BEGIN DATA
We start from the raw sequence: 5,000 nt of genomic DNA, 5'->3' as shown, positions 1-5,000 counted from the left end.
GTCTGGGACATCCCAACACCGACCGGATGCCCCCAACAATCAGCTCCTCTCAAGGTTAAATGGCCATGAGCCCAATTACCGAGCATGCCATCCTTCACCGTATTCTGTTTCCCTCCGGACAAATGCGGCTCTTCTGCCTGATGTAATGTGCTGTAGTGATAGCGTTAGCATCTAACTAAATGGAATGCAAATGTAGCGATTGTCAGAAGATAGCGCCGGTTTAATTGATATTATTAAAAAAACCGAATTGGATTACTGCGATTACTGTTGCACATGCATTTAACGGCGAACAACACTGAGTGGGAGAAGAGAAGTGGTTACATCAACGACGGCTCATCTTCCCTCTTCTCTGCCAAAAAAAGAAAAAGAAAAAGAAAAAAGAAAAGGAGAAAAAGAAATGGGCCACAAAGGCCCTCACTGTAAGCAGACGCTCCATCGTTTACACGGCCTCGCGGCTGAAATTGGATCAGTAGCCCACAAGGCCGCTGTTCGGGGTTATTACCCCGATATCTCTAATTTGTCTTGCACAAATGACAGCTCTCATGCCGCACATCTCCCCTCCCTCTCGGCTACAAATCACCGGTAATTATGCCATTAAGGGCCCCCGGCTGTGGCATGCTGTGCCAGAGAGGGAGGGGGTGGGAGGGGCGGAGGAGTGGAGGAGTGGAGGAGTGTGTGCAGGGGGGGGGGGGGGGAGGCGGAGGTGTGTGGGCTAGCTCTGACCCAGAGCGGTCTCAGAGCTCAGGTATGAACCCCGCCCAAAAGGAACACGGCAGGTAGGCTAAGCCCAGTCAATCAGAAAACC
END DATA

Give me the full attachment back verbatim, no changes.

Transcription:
We start from the raw sequence: 5,000 nt of genomic DNA, 5'->3' as shown, positions 1-5,000 counted from the left end.
GTCTGGGACATCCCAACACCGACCGGATGCCCCCAACAATCAGCTCCTCTCAAGGTTAAATGGCCATGAGCCCAATTACCGAGCATGCCATCCTTCACCGTATTCTGTTTCCCTCCGGACAAATGCGGCTCTTCTGCCTGATGTAATGTGCTGTAGTGATAGCGTTAGCATCTAACTAAATGGAATGCAAATGTAGCGATTGTCAGAAGATAGCGCCGGTTTAATTGATATTATTAAAAAAACCGAATTGGATTACTGCGATTACTGTTGCACATGCATTTAACGGCGAACAACACTGAGTGGGAGAAGAGAAGTGGTTACATCAACGACGGCTCATCTTCCCTCTTCTCTGCCAAAAAAAGAAAAAGAAAAAGAAAAAAGAAAAGGAGAAAAAGAAATGGGCCACAAAGGCCCTCACTGTAAGCAGACGCTCCATCGTTTACACGGCCTCGCGGCTGAAATTGGATCAGTAGCCCACAAGGCCGCTGTTCGGGGTTATTACCCCGATATCTCTAATTTGTCTTGCACAAATGACAGCTCTCATGCCGCACATCTCCCCTCCCTCTCGGCTACAAATCACCGGTAATTATGCCATTAAGGGCCCCCGGCTGTGGCATGCTGTGCCAGAGAGGGAGGGGGTGGGAGGGGCGGAGGAGTGGAGGAGTGGAGGAGTGTGTGCAGGGGGGGGGGGGGGGAGGCGGAGGTGTGTGGGCTAGCTCTGACCCAGAGCGGTCTCAGAGCTCAGGTATGAACCCCGCCCAAAAGGAACACGGCAGGTAGGCTAAGCCCAGTCAATCAGAAAACC